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We must have a new Poor People’s Campaign and moral revival

Bishop William J. Barber, II (President, Repairers of the Breach) | 9/16/2017, 11:51 a.m.
Channeling the incisive analysis of our best historians, TaNehisi Coates cut through the talking points of political pundits last week ...
Bishop William J. Barber II says that we need a Movement rooted in the moral forces that have demonstrated a capacity to change America. (Freddie Allen/AMG/NNPA)

Channeling the incisive analysis of our best historians, TaNehisi Coates cut through the talking points of political pundits last week to name Donald Trump America’s “First White president.” Writing for The Atlantic, the National Book Award recipient made clear how there could be no Donald Trump without President Obama. The chaos from which the whole world now suffers is a direct result of the backlash against racial progress in America.

To see this is to know that Trump is not our problem. He is only a symptom. During this time of intensifying political, economic, and moral crisis, with the lives of the most vulnerable and the spirits of all under vicious attack, people in growing numbers around the country are fighting back for their lives, communities and deepest values. As we respond to invitations from communities across America, we hear a resounding call for a Poor People’s Campaign and Moral Revival in America today.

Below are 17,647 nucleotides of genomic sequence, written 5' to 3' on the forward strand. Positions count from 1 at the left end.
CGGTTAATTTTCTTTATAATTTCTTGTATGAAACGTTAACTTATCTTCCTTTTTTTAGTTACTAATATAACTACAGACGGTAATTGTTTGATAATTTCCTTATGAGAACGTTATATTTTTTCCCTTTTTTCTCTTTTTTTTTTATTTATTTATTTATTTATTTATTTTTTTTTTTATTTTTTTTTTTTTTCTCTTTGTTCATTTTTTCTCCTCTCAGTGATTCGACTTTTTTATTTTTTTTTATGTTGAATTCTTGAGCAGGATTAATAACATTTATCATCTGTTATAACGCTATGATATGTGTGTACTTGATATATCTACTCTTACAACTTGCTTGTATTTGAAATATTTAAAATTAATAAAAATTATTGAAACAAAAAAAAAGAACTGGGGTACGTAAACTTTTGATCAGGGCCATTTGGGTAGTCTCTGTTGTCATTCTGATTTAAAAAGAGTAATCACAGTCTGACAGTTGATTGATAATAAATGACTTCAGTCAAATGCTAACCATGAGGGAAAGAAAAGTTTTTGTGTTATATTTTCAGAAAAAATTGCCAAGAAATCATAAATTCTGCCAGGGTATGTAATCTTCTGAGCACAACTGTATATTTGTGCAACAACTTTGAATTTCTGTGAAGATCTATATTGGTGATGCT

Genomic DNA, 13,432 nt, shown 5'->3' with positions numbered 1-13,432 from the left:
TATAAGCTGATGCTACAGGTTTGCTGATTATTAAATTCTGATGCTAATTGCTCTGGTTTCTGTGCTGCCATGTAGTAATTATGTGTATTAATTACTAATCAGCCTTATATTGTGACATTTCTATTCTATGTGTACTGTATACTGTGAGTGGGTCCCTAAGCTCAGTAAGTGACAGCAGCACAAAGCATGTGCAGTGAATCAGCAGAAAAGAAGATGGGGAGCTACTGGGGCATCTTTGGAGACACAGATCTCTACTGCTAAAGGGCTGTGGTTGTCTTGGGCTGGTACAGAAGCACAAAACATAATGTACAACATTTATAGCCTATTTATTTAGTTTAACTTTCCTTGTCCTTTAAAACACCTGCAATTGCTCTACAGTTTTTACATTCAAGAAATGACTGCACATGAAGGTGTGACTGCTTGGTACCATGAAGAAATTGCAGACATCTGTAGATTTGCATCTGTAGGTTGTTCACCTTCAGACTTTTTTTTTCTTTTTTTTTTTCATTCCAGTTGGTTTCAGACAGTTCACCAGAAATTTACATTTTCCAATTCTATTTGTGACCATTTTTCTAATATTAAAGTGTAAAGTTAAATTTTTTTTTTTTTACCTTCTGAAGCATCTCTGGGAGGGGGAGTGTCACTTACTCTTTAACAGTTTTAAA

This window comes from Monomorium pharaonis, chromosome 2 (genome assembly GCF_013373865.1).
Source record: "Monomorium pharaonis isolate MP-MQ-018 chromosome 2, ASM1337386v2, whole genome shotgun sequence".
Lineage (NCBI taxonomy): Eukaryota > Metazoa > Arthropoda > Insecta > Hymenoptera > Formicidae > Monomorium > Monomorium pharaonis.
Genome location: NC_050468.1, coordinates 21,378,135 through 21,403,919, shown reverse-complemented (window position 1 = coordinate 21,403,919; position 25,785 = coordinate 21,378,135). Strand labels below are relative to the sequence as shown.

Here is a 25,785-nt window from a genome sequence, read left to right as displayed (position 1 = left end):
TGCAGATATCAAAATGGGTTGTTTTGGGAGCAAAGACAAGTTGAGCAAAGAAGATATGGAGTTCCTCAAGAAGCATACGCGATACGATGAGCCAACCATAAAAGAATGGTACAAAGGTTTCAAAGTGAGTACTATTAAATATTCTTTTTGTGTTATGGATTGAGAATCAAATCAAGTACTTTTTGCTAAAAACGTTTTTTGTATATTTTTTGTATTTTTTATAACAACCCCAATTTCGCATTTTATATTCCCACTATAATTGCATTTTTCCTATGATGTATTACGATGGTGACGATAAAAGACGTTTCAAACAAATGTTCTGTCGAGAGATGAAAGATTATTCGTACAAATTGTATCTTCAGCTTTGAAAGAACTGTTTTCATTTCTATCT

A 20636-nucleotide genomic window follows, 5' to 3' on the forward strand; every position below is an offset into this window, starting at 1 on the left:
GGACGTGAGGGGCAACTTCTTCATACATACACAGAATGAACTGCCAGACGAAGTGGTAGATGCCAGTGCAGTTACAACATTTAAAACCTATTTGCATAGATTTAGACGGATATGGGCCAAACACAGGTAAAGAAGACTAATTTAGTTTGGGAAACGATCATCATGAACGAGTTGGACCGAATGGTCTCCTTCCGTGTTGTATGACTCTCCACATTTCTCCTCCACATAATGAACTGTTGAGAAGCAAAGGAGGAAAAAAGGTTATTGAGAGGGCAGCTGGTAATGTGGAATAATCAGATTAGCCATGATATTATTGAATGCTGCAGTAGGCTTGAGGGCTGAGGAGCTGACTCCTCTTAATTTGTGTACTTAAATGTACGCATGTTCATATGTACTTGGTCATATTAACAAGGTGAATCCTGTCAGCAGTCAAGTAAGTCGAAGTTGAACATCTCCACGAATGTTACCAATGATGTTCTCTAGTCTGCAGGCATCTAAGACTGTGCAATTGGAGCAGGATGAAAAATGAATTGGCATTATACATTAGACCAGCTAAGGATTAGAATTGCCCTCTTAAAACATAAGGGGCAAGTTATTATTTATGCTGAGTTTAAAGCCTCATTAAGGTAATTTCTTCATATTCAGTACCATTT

Fifty years ago, Rev. Dr. Martin Luther King, Jr., and others called for a “revolution of values” in America, inviting people who had been divided to stand together against the “triplets of evil”—militarism, racism, and economic injustice—to insist that people need not die from poverty in the richest nation to ever exist. He joined with people across the country like Myles Horton of the Highlander Center, Loretta Two Crow of National Welfare Rights, Cesar Chavez of United Farm Workers, Al McSurely of the Appalachian Volunteers, Phillip Bernstein of the Council of Jewish Federation and Welfare, Tillie Walker of the United Indian Scholarship Fund, and John Lewis of the Southern Regional Council. Theirs was a coalition as diverse as America.

We draw on the history, vision and unfinished work of the 1968 Poor People’s Campaign as we embrace the task of reigniting that campaign to unite the poor, disenfranchised, and marginalized across difference to take action together. In the aftermath of 2016’s rejection election, we are building a Movement from the states up, to unleash what Dr. King called “a new and unsettling force in our complacent national life.”

This Campaign has emerged from more than a decade of work by grassroots community and religious leaders, organizations and movements fighting to end systemic racism, poverty, militarism, environmental destruction & related injustices and to build a just, sustainable and participatory society. We would need to do this work even if Trump had not been elected. But the blatant extremism of this administration only serves to amplify the need.

The twin forces of White supremacy and unchecked corporate greed continue to gain more power and influence, both in statehouses across this nation and at the highest levels of our federal government. Today, one in every two Americans are poor or low-income, while millions of children and adults continue to live without access to healthcare, housing, clean water, or good jobs.

At the same time, the issues of poverty and racism have been forced to the margins of our moral narrative and claims that a limited focus on personal morality should overshadow and supplant a commitment to public morality rooted in a critique of greed, racism, and injustice.